But the worst part was yet to come, as we entered Milano Centrale all the way across the station from where our train was departing – twenty platforms away, to be exact. Milano Centrale is pretty darn big, and we were definitely a sight to behold as we stumbled up and over, moving at pace of roughly twenty steps every five minutes. We had a routine worked out where I would sling the duffel over my shoulder,  and drag my suitcase behind me, gritting my teeth  and speed walking as fast as possible. Step step step step step drag drag drop stop, repeat. Martina preferred a slower approach, where she would half lean on her suitcase, dragging it forward while pulling mine in her other hand. It was like watching the Olympics, if making extremely ugly grimaces, sweating profusely, and walking appalingly slowly was an event.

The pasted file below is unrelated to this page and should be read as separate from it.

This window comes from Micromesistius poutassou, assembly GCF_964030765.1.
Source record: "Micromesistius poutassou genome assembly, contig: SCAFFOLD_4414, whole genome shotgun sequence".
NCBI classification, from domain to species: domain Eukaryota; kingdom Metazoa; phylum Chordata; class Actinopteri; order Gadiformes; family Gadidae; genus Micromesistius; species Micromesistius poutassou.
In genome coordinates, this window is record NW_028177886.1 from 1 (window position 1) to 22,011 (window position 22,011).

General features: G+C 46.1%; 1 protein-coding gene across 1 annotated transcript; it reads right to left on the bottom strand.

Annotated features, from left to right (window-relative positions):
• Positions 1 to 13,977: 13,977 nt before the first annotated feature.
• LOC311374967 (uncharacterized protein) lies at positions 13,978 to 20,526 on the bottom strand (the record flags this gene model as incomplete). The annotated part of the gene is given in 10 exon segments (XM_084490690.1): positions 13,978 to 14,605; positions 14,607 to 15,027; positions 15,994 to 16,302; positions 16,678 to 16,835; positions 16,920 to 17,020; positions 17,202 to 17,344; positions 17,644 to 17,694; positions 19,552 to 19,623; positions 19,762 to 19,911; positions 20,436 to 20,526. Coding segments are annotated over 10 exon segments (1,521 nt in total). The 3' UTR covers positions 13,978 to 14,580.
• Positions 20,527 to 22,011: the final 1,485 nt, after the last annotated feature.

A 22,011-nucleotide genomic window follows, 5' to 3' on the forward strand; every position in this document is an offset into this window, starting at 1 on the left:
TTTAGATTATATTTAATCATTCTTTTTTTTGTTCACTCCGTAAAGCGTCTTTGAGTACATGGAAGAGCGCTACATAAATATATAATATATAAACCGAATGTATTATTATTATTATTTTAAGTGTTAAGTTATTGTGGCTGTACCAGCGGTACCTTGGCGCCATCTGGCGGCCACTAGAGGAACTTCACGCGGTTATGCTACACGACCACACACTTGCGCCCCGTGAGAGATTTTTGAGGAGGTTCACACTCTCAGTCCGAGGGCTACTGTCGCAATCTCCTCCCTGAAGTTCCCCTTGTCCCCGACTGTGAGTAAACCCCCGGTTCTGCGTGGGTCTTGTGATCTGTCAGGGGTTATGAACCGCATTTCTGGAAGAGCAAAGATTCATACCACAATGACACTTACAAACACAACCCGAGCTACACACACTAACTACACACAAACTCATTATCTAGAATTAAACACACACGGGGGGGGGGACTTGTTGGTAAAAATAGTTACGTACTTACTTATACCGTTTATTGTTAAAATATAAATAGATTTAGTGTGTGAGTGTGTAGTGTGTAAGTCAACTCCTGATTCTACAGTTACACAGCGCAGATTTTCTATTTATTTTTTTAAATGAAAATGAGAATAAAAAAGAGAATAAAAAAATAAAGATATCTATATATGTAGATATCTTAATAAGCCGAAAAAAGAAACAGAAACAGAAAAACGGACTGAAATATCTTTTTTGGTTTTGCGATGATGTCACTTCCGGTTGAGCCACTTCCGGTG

Twenty minutes later, we came to platform 20. Half an hour later, we realized that our platform had been changed to #16, and had to move everything over.  Our train consisted of six- person passenger cars with luggage racks, but let’s be real, there was no way in hell we were actually going to be able to lift our bags above our heads! We instead stuck them in the hallway. This turned out to be a problem, because said hallway was designed to be just wide enough for the snack cart to fit.  If looks could kill, the snack cart guy would be rolling over my dead body, not just my suitcases. So about twice every hour, the snack guy would ring his little bell, and I would walk out to move my things until he had gone by – it could have been the beginning of a beautiful friendship, if only he had just smiled…instead, he would ding his bell at me harder if I wasn’t moving quickly enough.